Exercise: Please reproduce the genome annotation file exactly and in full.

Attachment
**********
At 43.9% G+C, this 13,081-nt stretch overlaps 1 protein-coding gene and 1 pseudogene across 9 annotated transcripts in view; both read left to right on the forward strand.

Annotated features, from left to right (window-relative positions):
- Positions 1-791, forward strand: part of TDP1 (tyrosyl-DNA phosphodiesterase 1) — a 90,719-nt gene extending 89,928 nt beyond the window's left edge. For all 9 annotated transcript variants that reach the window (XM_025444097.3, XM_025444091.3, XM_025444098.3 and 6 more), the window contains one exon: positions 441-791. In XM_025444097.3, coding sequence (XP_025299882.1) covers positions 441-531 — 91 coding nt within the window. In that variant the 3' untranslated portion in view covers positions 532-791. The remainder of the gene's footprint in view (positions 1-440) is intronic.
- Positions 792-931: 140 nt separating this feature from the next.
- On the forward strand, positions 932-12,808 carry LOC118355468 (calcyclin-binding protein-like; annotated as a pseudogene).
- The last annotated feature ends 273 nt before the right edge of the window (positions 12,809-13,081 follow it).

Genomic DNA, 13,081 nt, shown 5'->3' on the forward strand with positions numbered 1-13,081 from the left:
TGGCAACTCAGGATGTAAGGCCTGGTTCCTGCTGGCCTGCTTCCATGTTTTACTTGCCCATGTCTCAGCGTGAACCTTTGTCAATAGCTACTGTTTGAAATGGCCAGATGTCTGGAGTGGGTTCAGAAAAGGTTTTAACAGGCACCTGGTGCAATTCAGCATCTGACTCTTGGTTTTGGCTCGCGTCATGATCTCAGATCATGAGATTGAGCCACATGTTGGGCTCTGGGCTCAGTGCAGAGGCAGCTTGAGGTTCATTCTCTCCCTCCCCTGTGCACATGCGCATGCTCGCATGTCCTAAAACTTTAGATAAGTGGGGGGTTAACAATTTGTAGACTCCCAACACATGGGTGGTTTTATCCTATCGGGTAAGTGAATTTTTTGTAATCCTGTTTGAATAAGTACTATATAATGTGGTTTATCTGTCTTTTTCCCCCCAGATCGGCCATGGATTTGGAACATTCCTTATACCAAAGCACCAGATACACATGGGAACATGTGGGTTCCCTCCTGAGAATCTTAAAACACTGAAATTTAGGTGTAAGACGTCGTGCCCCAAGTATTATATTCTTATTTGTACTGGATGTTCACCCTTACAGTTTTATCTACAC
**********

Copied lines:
At 43.9% G+C, this 13,081-nt stretch overlaps 1 protein-coding gene and 1 pseudogene across 9 annotated transcripts in view; both read left to right on the forward strand.

Annotated features, from left to right (window-relative positions):
- Positions 1-791, forward strand: part of TDP1 (tyrosyl-DNA phosphodiesterase 1) — a 90,719-nt gene extending 89,928 nt beyond the window's left edge. For all 9 annotated transcript variants that reach the window (XM_025444097.3, XM_025444091.3, XM_025444098.3 and 6 more), the window contains one exon: positions 441-791. In XM_025444097.3, coding sequence (XP_025299882.1) covers positions 441-531 — 91 coding nt within the window. In that variant the 3' untranslated portion in view covers positions 532-791. The remainder of the gene's footprint in view (positions 1-440) is intronic.
- Positions 792-931: 140 nt separating this feature from the next.
- On the forward strand, positions 932-12,808 carry LOC118355468 (calcyclin-binding protein-like; annotated as a pseudogene).
- The last annotated feature ends 273 nt before the right edge of the window (positions 12,809-13,081 follow it).

Genomic DNA, 13,081 nt, shown 5'->3' on the forward strand with positions numbered 1-13,081 from the left:
TGGCAACTCAGGATGTAAGGCCTGGTTCCTGCTGGCCTGCTTCCATGTTTTACTTGCCCATGTCTCAGCGTGAACCTTTGTCAATAGCTACTGTTTGAAATGGCCAGATGTCTGGAGTGGGTTCAGAAAAGGTTTTAACAGGCACCTGGTGCAATTCAGCATCTGACTCTTGGTTTTGGCTCGCGTCATGATCTCAGATCATGAGATTGAGCCACATGTTGGGCTCTGGGCTCAGTGCAGAGGCAGCTTGAGGTTCATTCTCTCCCTCCCCTGTGCACATGCGCATGCTCGCATGTCCTAAAACTTTAGATAAGTGGGGGGTTAACAATTTGTAGACTCCCAACACATGGGTGGTTTTATCCTATCGGGTAAGTGAATTTTTTGTAATCCTGTTTGAATAAGTACTATATAATGTGGTTTATCTGTCTTTTTCCCCCCAGATCGGCCATGGATTTGGAACATTCCTTATACCAAAGCACCAGATACACATGGGAACATGTGGGTTCCCTCCTGAGAATCTTAAAACACTGAAATTTAGGTGTAAGACGTCGTGCCCCAAGTATTATATTCTTATTTGTACTGGATGTTCACCCTTACAGTTTTATCTACAC